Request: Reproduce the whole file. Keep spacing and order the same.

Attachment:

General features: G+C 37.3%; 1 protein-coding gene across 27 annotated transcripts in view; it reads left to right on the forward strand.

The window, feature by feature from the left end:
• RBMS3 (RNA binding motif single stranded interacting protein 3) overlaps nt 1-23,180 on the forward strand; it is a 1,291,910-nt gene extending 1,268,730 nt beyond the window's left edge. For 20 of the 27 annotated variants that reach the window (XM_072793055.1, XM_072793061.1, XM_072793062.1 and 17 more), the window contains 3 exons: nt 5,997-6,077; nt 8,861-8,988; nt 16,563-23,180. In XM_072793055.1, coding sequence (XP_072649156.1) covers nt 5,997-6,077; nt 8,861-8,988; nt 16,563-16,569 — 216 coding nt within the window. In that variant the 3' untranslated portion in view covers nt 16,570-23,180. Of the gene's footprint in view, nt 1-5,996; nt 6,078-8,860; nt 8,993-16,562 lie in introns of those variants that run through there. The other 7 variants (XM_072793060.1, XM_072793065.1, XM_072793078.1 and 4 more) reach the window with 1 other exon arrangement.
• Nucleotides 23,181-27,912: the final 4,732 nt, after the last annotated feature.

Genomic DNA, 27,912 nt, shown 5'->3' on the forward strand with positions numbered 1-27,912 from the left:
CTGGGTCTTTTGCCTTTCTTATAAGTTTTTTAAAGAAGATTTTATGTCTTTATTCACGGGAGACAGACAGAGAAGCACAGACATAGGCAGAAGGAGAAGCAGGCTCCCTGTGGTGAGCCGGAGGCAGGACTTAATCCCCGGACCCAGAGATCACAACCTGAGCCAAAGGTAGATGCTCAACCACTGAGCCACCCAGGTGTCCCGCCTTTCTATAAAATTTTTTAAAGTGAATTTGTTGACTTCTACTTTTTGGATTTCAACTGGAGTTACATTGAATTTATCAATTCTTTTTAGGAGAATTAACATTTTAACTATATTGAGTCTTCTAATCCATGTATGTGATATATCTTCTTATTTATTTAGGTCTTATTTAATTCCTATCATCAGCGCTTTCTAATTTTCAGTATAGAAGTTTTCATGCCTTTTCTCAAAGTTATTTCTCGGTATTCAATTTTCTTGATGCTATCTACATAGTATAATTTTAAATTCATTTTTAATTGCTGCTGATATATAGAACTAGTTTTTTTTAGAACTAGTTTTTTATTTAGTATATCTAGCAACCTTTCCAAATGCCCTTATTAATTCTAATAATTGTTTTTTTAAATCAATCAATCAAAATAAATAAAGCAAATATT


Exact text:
General features: G+C 37.3%; 1 protein-coding gene across 27 annotated transcripts in view; it reads left to right on the forward strand.

The window, feature by feature from the left end:
• RBMS3 (RNA binding motif single stranded interacting protein 3) overlaps nt 1-23,180 on the forward strand; it is a 1,291,910-nt gene extending 1,268,730 nt beyond the window's left edge. For 20 of the 27 annotated variants that reach the window (XM_072793055.1, XM_072793061.1, XM_072793062.1 and 17 more), the window contains 3 exons: nt 5,997-6,077; nt 8,861-8,988; nt 16,563-23,180. In XM_072793055.1, coding sequence (XP_072649156.1) covers nt 5,997-6,077; nt 8,861-8,988; nt 16,563-16,569 — 216 coding nt within the window. In that variant the 3' untranslated portion in view covers nt 16,570-23,180. Of the gene's footprint in view, nt 1-5,996; nt 6,078-8,860; nt 8,993-16,562 lie in introns of those variants that run through there. The other 7 variants (XM_072793060.1, XM_072793065.1, XM_072793078.1 and 4 more) reach the window with 1 other exon arrangement.
• Nucleotides 23,181-27,912: the final 4,732 nt, after the last annotated feature.

Genomic DNA, 27,912 nt, shown 5'->3' on the forward strand with positions numbered 1-27,912 from the left:
CTGGGTCTTTTGCCTTTCTTATAAGTTTTTTAAAGAAGATTTTATGTCTTTATTCACGGGAGACAGACAGAGAAGCACAGACATAGGCAGAAGGAGAAGCAGGCTCCCTGTGGTGAGCCGGAGGCAGGACTTAATCCCCGGACCCAGAGATCACAACCTGAGCCAAAGGTAGATGCTCAACCACTGAGCCACCCAGGTGTCCCGCCTTTCTATAAAATTTTTTAAAGTGAATTTGTTGACTTCTACTTTTTGGATTTCAACTGGAGTTACATTGAATTTATCAATTCTTTTTAGGAGAATTAACATTTTAACTATATTGAGTCTTCTAATCCATGTATGTGATATATCTTCTTATTTATTTAGGTCTTATTTAATTCCTATCATCAGCGCTTTCTAATTTTCAGTATAGAAGTTTTCATGCCTTTTCTCAAAGTTATTTCTCGGTATTCAATTTTCTTGATGCTATCTACATAGTATAATTTTAAATTCATTTTTAATTGCTGCTGATATATAGAACTAGTTTTTTTTAGAACTAGTTTTTTATTTAGTATATCTAGCAACCTTTCCAAATGCCCTTATTAATTCTAATAATTGTTTTTTTAAATCAATCAATCAAAATAAATAAAGCAAATATT